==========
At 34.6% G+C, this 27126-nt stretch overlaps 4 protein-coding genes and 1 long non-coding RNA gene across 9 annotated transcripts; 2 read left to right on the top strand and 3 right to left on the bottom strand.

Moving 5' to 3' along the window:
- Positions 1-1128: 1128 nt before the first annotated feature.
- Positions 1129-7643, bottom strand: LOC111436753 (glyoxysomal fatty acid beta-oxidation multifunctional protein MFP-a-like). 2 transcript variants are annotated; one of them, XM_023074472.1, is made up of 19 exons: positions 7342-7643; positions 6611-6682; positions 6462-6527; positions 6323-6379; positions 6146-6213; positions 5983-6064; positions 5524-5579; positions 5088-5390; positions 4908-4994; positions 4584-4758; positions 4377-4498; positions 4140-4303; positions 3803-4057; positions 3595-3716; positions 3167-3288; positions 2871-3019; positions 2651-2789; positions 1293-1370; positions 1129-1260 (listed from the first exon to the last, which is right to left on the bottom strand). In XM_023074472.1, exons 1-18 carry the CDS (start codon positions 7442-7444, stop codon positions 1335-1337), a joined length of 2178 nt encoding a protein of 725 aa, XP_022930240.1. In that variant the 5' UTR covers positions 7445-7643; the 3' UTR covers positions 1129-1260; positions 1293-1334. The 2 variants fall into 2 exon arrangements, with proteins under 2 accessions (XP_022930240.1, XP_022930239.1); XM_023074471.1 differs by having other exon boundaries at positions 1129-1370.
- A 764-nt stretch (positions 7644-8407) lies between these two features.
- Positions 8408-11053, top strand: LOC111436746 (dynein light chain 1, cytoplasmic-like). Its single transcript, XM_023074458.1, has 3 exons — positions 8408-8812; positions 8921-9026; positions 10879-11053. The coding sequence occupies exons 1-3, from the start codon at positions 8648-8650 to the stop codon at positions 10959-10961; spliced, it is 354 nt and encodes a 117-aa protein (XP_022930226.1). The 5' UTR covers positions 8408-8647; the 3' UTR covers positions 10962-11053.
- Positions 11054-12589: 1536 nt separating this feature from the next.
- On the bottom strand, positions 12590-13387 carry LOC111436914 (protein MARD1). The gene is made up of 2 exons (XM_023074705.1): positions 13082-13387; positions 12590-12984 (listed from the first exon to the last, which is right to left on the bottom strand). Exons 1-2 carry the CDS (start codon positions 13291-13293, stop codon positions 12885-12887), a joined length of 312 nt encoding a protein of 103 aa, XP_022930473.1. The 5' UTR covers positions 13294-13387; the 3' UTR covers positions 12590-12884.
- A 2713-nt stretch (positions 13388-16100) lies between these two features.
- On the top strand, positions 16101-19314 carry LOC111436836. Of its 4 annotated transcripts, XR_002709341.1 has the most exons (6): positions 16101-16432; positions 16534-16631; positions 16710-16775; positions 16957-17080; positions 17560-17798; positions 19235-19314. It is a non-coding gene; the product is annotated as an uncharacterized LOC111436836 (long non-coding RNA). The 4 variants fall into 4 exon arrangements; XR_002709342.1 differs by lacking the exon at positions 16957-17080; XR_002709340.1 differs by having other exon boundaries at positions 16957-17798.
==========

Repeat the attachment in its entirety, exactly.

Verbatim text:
At 34.6% G+C, this 27126-nt stretch overlaps 4 protein-coding genes and 1 long non-coding RNA gene across 9 annotated transcripts; 2 read left to right on the top strand and 3 right to left on the bottom strand.

Moving 5' to 3' along the window:
- Positions 1-1128: 1128 nt before the first annotated feature.
- Positions 1129-7643, bottom strand: LOC111436753 (glyoxysomal fatty acid beta-oxidation multifunctional protein MFP-a-like). 2 transcript variants are annotated; one of them, XM_023074472.1, is made up of 19 exons: positions 7342-7643; positions 6611-6682; positions 6462-6527; positions 6323-6379; positions 6146-6213; positions 5983-6064; positions 5524-5579; positions 5088-5390; positions 4908-4994; positions 4584-4758; positions 4377-4498; positions 4140-4303; positions 3803-4057; positions 3595-3716; positions 3167-3288; positions 2871-3019; positions 2651-2789; positions 1293-1370; positions 1129-1260 (listed from the first exon to the last, which is right to left on the bottom strand). In XM_023074472.1, exons 1-18 carry the CDS (start codon positions 7442-7444, stop codon positions 1335-1337), a joined length of 2178 nt encoding a protein of 725 aa, XP_022930240.1. In that variant the 5' UTR covers positions 7445-7643; the 3' UTR covers positions 1129-1260; positions 1293-1334. The 2 variants fall into 2 exon arrangements, with proteins under 2 accessions (XP_022930240.1, XP_022930239.1); XM_023074471.1 differs by having other exon boundaries at positions 1129-1370.
- A 764-nt stretch (positions 7644-8407) lies between these two features.
- Positions 8408-11053, top strand: LOC111436746 (dynein light chain 1, cytoplasmic-like). Its single transcript, XM_023074458.1, has 3 exons — positions 8408-8812; positions 8921-9026; positions 10879-11053. The coding sequence occupies exons 1-3, from the start codon at positions 8648-8650 to the stop codon at positions 10959-10961; spliced, it is 354 nt and encodes a 117-aa protein (XP_022930226.1). The 5' UTR covers positions 8408-8647; the 3' UTR covers positions 10962-11053.
- Positions 11054-12589: 1536 nt separating this feature from the next.
- On the bottom strand, positions 12590-13387 carry LOC111436914 (protein MARD1). The gene is made up of 2 exons (XM_023074705.1): positions 13082-13387; positions 12590-12984 (listed from the first exon to the last, which is right to left on the bottom strand). Exons 1-2 carry the CDS (start codon positions 13291-13293, stop codon positions 12885-12887), a joined length of 312 nt encoding a protein of 103 aa, XP_022930473.1. The 5' UTR covers positions 13294-13387; the 3' UTR covers positions 12590-12884.
- A 2713-nt stretch (positions 13388-16100) lies between these two features.
- On the top strand, positions 16101-19314 carry LOC111436836. Of its 4 annotated transcripts, XR_002709341.1 has the most exons (6): positions 16101-16432; positions 16534-16631; positions 16710-16775; positions 16957-17080; positions 17560-17798; positions 19235-19314. It is a non-coding gene; the product is annotated as an uncharacterized LOC111436836 (long non-coding RNA). The 4 variants fall into 4 exon arrangements; XR_002709342.1 differs by lacking the exon at positions 16957-17080; XR_002709340.1 differs by having other exon boundaries at positions 16957-17798.